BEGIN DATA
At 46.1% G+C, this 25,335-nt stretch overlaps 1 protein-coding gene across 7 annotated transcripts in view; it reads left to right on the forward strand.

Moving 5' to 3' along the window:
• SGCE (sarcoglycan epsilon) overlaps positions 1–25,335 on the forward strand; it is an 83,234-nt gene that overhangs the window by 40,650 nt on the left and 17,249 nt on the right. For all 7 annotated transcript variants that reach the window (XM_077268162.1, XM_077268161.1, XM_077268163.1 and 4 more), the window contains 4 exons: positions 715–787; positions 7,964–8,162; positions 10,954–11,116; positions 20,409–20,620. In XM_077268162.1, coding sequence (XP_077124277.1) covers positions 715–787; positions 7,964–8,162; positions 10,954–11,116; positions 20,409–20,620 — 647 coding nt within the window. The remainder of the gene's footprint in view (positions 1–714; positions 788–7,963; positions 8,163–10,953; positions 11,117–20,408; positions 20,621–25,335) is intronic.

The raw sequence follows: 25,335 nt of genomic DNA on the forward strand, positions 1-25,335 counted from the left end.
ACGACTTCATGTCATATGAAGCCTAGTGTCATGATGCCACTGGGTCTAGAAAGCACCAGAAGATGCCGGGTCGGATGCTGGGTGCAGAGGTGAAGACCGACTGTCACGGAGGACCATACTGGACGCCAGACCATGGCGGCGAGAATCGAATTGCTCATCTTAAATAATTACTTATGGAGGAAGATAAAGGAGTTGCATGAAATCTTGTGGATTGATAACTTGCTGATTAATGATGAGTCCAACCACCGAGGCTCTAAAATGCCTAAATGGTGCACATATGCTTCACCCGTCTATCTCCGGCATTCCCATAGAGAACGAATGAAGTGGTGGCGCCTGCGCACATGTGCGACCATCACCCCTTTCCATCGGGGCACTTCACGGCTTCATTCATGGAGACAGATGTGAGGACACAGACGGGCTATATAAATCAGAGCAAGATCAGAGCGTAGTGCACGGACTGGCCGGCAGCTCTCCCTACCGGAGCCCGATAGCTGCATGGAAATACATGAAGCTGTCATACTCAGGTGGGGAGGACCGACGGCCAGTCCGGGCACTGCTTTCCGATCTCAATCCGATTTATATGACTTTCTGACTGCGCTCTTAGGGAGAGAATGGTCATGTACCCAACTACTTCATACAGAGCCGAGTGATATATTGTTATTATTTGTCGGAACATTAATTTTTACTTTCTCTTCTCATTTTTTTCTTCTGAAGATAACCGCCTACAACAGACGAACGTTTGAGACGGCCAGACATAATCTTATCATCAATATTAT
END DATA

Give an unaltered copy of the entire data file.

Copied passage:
At 46.1% G+C, this 25,335-nt stretch overlaps 1 protein-coding gene across 7 annotated transcripts in view; it reads left to right on the forward strand.

Moving 5' to 3' along the window:
• SGCE (sarcoglycan epsilon) overlaps positions 1–25,335 on the forward strand; it is an 83,234-nt gene that overhangs the window by 40,650 nt on the left and 17,249 nt on the right. For all 7 annotated transcript variants that reach the window (XM_077268162.1, XM_077268161.1, XM_077268163.1 and 4 more), the window contains 4 exons: positions 715–787; positions 7,964–8,162; positions 10,954–11,116; positions 20,409–20,620. In XM_077268162.1, coding sequence (XP_077124277.1) covers positions 715–787; positions 7,964–8,162; positions 10,954–11,116; positions 20,409–20,620 — 647 coding nt within the window. The remainder of the gene's footprint in view (positions 1–714; positions 788–7,963; positions 8,163–10,953; positions 11,117–20,408; positions 20,621–25,335) is intronic.

The raw sequence follows: 25,335 nt of genomic DNA on the forward strand, positions 1-25,335 counted from the left end.
ACGACTTCATGTCATATGAAGCCTAGTGTCATGATGCCACTGGGTCTAGAAAGCACCAGAAGATGCCGGGTCGGATGCTGGGTGCAGAGGTGAAGACCGACTGTCACGGAGGACCATACTGGACGCCAGACCATGGCGGCGAGAATCGAATTGCTCATCTTAAATAATTACTTATGGAGGAAGATAAAGGAGTTGCATGAAATCTTGTGGATTGATAACTTGCTGATTAATGATGAGTCCAACCACCGAGGCTCTAAAATGCCTAAATGGTGCACATATGCTTCACCCGTCTATCTCCGGCATTCCCATAGAGAACGAATGAAGTGGTGGCGCCTGCGCACATGTGCGACCATCACCCCTTTCCATCGGGGCACTTCACGGCTTCATTCATGGAGACAGATGTGAGGACACAGACGGGCTATATAAATCAGAGCAAGATCAGAGCGTAGTGCACGGACTGGCCGGCAGCTCTCCCTACCGGAGCCCGATAGCTGCATGGAAATACATGAAGCTGTCATACTCAGGTGGGGAGGACCGACGGCCAGTCCGGGCACTGCTTTCCGATCTCAATCCGATTTATATGACTTTCTGACTGCGCTCTTAGGGAGAGAATGGTCATGTACCCAACTACTTCATACAGAGCCGAGTGATATATTGTTATTATTTGTCGGAACATTAATTTTTACTTTCTCTTCTCATTTTTTTCTTCTGAAGATAACCGCCTACAACAGACGAACGTTTGAGACGGCCAGACATAATCTTATCATCAATATTAT